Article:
So you're convinced that inbound marketing is definitely how you should focus your company's marketing efforts, but you have an up hill battle in front of you to get management and the rest of the company on board. Fear not. It is possible! Getting buy-in for an inbound marketing initiative is all about planning. Here're the 6 steps in Inbound Marketing to succeed!
Step 1 - Arm Yourself With Data
The greatest advantage that inbound marketing has over traditional, interruption-based tactics is that it is highly measurable. If you want to measure it, it's probably possible. Use this to your advantage! The data available is undeniable when it comes to showing the effectiveness of inbound marketing. Some examples:
Blog frequency impacts customer acquisition. 92% of companies who blogged multiple times a day acquired a customer through their blog. (HubSpot State of Inbound Marketing, 2012)
83% of marketers indicate that social media is important for their business. (Source: Social Media Examiner)
Social media has a 100% higher lead-to-close rate than outbound marketing. (State of Inbound Marketing, 2012)
Call to actions promoting ebooks get almost twice the click through rate as emails promoting webinars. (HubSpot)
68% of B2B businesses use landing pages to garner a new sales lead for future conversion. (MarketingSherpa)
Inbound marketing data should also be accompanied by any data specific to your industry and company that you can produce. For example:
- Percentage of leads and sales that currently are derived from your website.
- Percentage of leads and sales that currently are derived from other marketing methods.
- What would it mean from a sales standpoint to get just 1 more ideal client?
- What would it mean from a sales standpoint to LOSE just 1 of your ideal clients?
- Percentage of your competitors that are involved in inbound marketing now.
- A note here... If none are involved, this is a huge opportunity for you... if you act swiftly.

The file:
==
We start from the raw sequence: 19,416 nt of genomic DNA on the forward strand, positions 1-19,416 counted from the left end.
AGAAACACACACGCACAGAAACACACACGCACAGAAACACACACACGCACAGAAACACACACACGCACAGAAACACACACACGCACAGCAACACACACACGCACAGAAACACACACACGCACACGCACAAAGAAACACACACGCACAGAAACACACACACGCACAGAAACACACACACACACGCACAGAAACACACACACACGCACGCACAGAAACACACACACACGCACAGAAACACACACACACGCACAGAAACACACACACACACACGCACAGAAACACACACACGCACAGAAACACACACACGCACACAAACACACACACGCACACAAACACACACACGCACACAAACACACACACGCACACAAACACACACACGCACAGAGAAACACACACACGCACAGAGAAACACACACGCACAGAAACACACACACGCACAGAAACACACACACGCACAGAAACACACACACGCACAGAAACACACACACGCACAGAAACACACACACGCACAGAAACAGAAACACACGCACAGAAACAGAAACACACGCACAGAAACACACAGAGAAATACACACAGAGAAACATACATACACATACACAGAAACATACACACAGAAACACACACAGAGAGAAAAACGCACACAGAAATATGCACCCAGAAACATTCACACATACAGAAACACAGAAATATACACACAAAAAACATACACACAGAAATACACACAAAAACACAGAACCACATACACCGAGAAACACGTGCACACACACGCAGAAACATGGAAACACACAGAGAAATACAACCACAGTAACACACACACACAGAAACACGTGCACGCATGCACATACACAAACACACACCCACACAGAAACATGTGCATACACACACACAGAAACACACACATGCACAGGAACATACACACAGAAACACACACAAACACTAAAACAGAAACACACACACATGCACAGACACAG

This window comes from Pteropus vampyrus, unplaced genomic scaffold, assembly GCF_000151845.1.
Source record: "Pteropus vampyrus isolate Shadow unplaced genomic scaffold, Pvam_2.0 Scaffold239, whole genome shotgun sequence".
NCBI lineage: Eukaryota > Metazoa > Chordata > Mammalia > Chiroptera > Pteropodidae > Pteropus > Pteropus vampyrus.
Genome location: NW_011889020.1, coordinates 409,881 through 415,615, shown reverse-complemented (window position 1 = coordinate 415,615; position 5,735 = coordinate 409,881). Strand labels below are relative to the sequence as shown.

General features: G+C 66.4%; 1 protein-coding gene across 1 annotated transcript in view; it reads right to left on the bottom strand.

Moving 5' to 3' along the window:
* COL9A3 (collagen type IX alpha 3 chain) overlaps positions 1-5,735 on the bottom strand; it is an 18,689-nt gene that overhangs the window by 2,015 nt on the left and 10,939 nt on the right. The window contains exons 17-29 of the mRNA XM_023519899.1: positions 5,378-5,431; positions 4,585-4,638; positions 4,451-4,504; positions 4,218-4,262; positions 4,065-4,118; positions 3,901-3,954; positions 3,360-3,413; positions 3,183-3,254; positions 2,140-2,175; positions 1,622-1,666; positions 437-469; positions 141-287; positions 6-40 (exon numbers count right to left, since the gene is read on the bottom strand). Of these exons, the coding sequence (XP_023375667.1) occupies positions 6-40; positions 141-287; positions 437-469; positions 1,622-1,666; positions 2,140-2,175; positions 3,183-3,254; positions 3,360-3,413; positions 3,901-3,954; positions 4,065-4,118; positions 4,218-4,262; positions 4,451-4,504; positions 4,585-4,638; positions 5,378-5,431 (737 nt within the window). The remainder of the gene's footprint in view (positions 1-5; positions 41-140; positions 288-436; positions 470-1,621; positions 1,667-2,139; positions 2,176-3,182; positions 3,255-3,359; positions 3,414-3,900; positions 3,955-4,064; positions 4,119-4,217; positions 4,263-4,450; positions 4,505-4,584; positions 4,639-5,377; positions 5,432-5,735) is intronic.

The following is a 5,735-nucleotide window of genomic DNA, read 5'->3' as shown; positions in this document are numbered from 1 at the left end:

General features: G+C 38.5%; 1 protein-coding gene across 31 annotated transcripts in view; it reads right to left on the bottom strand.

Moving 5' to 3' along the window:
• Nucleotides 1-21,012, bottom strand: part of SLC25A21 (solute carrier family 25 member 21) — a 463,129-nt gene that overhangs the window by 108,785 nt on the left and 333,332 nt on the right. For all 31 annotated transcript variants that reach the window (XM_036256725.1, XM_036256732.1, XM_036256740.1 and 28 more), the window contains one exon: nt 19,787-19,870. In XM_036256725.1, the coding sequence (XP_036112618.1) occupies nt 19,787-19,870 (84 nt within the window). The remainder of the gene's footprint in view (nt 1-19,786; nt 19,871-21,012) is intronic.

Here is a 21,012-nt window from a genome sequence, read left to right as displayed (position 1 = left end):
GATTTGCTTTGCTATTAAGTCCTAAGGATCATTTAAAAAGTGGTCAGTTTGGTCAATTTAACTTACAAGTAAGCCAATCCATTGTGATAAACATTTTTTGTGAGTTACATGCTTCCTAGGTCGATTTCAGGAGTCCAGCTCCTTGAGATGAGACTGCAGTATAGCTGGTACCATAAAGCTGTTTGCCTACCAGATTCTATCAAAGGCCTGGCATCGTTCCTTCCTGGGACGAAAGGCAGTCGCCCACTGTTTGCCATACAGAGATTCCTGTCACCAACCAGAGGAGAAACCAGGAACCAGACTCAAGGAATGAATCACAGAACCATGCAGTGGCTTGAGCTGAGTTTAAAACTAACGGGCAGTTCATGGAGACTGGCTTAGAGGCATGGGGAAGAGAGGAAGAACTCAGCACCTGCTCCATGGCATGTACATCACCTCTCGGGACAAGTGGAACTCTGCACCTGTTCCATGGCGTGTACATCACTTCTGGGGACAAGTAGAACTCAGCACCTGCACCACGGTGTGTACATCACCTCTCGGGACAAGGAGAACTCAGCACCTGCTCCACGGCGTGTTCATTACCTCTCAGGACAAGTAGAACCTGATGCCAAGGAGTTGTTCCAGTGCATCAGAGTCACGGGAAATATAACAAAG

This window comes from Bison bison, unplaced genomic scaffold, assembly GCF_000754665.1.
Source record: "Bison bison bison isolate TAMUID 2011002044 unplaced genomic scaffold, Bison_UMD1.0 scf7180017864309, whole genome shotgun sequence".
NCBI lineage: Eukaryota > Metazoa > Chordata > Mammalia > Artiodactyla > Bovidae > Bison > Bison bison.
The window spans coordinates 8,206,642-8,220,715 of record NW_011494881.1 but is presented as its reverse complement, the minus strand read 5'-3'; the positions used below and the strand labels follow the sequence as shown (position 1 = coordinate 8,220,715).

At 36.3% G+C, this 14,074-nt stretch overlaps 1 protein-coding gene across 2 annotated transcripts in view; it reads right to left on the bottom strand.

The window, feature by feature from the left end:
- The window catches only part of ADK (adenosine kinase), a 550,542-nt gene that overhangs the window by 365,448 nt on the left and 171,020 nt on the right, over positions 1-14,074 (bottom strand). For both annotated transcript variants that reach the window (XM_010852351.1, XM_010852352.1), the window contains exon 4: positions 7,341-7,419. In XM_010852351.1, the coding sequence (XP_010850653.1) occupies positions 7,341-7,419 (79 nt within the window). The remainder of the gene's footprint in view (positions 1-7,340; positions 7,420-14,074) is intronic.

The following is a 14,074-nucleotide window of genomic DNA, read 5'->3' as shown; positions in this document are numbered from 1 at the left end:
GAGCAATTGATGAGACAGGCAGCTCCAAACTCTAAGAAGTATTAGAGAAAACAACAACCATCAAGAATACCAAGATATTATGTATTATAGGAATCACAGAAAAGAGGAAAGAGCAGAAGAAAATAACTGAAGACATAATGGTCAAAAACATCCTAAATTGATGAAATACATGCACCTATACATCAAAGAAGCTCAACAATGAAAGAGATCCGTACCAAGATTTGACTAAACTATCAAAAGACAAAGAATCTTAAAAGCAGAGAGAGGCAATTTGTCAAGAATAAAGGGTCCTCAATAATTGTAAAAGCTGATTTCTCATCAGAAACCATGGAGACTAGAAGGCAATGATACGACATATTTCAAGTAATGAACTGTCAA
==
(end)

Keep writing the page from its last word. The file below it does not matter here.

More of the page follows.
Step 2 - Have A Rough Plan For Implementation
It's important to go into any discussion with decision makers at your company about a new initiative with at least a rough idea of how you can implement the initiative. Even if they are fairly sold on the potential for your organization to succeed with inbound marketing, if you don't have a rough road map ready, it will kill the idea.
Please understand that every detail of the process DOES NOT need to be planned out. Just an overall view of things like:
- Who all should be involved and why?
- What will their role(s) and time commitments be?
- How and when do you plan on training these folks?
- What tactics do you want to implement initially?
- What tactics will be added over time and roughly when?
- What are some realistic goals for new leads, sales, traffic, social interaction, etc...?
- Rough goals - you should be asking questions about current performance.
- Model peers - see what the growth rate has been for similar businesses.
- How will the efforts effectiveness be measured?
- What is a realistic time frame for showing progress?
- How often will the metrics be reviewed and in what way?
- What costs are associated with this effort?
- What will happen to leads that come in?
- What time frame is needed to establish a more solid plan?
These are things you should know going into the meeting.
Step 3 - Know How You Will Train The New Team
Having a plan in place for getting the whole team on the same page will make the reality of implementing a new marketing effort seem much more doable to your executives. It's not enough to say, "hey, read this article and you'll get it!". No, you need to break it down and go over multiple times in multiple formats. You need to make sure you will reach everyone on the team and have everyone on a very clear baseline. You will set the effort up for failure if you dive in without every team member being crystal clear on